Beginners Guide Part 2

Welcome back! I hope you shared your Tipple artwork with our Facebook group. If you aren’t a member, you should consider joining us! And if you want to find more Facebook groups for beginners, check our Tangling Family List. People in these groups are all extremely helpful and friendly!

hmm… now that you finished your first Monotangle using Tipple, we just speed ahead and learn some more patterns.

There is a lot more that can be done with simple circles. How about Tripple Tipple?

Tripple Tipple

Ahhh – see, that opens up many more possibilities!

Let’s add one more to our collection: Aim

Aim by Christine Reyes










TIP! Look closely at the step-outs (short for step-by-step instructions). You notice Step 1 always starts with a red marker. In Step 2 the lines from Step 1 have turned black and all new lines are drawn in red. This rules applies to all step-outs you find on pattern-collections.

  • Tripple Tipple
    1. Begin by drawing random circles. Concentrate on the starting and ending point – you may want to keep the tip of your pen slightly above the paper and make the motion of drawing the circle. When you feel you are ready to draw the entire circle in one slow motion, set the pen down and draw. If there is a circle ‘in the way’, draw until you reach the outline, lift the pen from the paper and continue the motion of drawing the circle until you reach the other end of the outline. Put the pen down on paper and continue drawing.
    2. In Step 2 you draw the inner circles. It does not matter if they are not perfectly in the centre. Imperfection adds character to your drawing!
    3. We now add a solid shaded area to the shapes. Ensure you expand each circle in the same direction. Turn your tile if necessary – it’s much easier than running around the table to get into the right position 🙂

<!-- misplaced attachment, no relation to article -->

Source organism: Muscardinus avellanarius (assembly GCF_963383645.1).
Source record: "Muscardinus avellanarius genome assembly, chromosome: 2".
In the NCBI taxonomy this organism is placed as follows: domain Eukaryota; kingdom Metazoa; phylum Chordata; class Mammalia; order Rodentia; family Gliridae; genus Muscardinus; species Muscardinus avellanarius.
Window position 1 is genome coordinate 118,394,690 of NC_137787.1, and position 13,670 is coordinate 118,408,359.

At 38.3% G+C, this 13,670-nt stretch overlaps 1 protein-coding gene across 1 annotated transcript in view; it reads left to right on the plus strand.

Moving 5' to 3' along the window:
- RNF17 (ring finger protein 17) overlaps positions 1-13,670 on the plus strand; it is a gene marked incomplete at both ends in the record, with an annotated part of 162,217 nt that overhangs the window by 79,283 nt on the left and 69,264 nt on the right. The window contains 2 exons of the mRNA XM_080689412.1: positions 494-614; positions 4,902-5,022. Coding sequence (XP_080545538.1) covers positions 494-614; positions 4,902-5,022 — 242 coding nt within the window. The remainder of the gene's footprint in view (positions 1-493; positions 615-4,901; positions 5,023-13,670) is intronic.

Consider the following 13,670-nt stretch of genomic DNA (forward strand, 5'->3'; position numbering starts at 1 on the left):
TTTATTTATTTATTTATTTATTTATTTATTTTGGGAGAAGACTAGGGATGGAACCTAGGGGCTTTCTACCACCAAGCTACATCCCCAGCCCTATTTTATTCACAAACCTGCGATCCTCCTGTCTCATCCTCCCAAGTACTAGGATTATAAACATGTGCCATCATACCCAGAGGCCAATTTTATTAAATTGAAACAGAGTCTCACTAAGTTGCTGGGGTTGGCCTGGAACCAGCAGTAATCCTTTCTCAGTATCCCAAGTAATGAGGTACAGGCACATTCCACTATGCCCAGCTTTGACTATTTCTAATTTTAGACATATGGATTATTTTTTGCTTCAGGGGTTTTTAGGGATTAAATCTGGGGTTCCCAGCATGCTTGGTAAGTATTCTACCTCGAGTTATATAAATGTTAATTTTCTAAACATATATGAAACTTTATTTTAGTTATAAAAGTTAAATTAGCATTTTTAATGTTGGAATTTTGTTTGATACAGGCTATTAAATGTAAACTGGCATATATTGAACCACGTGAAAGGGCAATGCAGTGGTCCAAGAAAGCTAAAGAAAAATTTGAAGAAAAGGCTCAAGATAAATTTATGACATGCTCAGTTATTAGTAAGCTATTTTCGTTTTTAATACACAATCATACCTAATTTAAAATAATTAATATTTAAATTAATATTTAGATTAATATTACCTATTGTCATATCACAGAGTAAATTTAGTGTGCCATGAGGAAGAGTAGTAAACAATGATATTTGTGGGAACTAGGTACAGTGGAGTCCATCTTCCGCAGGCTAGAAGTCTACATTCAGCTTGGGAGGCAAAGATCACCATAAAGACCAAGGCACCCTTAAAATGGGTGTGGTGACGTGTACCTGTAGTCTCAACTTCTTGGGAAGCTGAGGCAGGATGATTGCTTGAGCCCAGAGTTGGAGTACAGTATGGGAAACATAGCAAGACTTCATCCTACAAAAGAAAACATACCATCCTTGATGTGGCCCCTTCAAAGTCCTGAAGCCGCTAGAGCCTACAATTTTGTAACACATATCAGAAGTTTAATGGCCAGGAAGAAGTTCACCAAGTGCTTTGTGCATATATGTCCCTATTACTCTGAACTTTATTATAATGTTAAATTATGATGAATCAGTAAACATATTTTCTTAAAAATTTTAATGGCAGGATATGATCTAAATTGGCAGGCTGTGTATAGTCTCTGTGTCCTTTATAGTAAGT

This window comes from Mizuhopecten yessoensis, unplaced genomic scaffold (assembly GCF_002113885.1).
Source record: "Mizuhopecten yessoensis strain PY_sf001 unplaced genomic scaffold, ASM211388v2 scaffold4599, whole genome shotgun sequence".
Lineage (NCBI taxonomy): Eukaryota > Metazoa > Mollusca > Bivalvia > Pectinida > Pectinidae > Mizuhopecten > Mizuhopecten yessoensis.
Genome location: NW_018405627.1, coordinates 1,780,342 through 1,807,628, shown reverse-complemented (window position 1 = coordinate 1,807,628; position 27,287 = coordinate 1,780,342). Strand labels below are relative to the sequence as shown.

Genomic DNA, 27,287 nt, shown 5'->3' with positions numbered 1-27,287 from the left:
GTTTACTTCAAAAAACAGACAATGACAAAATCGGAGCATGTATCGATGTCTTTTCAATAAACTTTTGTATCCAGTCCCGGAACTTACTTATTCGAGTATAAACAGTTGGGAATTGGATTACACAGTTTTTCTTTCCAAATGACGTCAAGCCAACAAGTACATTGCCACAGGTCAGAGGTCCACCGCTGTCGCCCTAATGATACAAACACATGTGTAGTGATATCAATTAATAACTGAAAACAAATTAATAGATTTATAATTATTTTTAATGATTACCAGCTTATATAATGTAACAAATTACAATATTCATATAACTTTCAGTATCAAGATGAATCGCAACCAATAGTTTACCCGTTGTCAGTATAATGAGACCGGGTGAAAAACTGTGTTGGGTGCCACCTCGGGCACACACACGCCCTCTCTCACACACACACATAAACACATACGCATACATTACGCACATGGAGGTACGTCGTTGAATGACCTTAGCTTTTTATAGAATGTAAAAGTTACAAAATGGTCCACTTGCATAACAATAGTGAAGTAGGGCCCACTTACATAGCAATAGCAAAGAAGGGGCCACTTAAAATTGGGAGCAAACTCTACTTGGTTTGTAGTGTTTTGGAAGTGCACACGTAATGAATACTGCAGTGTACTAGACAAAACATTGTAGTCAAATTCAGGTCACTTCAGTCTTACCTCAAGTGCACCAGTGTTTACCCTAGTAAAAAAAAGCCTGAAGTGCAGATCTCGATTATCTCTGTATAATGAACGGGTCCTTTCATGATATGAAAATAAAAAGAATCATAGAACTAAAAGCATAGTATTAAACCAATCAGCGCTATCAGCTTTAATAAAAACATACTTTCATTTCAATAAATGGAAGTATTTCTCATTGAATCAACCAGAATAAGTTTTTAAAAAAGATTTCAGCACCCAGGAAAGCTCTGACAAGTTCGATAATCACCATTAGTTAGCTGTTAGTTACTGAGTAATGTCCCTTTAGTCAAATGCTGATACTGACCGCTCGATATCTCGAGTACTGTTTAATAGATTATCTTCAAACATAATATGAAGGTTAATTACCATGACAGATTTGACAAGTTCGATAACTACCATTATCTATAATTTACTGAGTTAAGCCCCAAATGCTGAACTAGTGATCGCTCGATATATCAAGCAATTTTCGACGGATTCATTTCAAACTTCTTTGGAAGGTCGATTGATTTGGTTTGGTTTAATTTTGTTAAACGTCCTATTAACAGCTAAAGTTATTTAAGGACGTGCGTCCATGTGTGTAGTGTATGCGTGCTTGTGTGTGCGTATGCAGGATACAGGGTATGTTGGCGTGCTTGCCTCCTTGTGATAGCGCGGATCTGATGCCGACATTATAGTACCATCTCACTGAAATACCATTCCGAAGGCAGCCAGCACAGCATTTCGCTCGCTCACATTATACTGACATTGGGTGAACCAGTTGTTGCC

• Aim
    1. Begin with a circle or half circle. Holding the tip of the pen slightly above the paper, make the motion of drawing the overlapping circle. When you are confident that you can complete the whole motion in one go, set the tip on the outline of the first circle and draw slowly until you reach the other end. Only lift your pen when the lines meet. Take your time – don’t rush!
    2. Complete the entire ribbon of overlapping circles before moving on to Step 2.

Now comes the time where I recommend that you start some kind of a Journal to keep track of the patterns you learn. I am really a big fan of my own book and that’s why I recommend it to you. If you want to invest a bit of money, then get yourself the Tangle It! Planner.

Tangle It Planner


The Planner was designed by 3 tanglers with the purpose to give us a place to record patterns. Alice, Simona and I don’t use it to record our appointments, but to tangle every day. Here is a sample of how it looks on the inside:


Tangle It! Planner Sample page









There are other calendar style books available. You could also get an art journal and draw the squares yourself! The important part is that you start right away to record the patterns. Within a short time you will be overwhelmed by the amount of patterns you have collected. A simple journal to use as a reference will be very useful!

I have prepared 2 standard templates. The size of each block on the first template is not quite 2,5″. The second template has only 6 blocks per page. Each block is 3″x3″. To download, click on the image. A full screen page will open up. Right click on the image and select either “Save As” or “Print”. I still recommend that you get yourself some kind of Journal and record your pattern collection there.

My Pattern Collection 1My Pattern Collection 2

Now let me see what you do with your 3 patterns. Tipple, Tripple Tipple, and Aim.

Tomorrow we will continue with Part 3. Keep practicing those circles!

Here are some sample tiles:


Tripple Tipple Artwork by Dawn Collins

Triple Tipple Artwork by Dawn Collins

Tripple Tipple Artwork by Cyndi Tidd Anderson
Tripple Tipple Artwork by Cyndi Tidd Anderson
Aim Artwork by Anja Meeter
Aim Artwork by Anja Meeter
Aim Artwork by Dawn Collins
Aim Artwork by Dawn Collins


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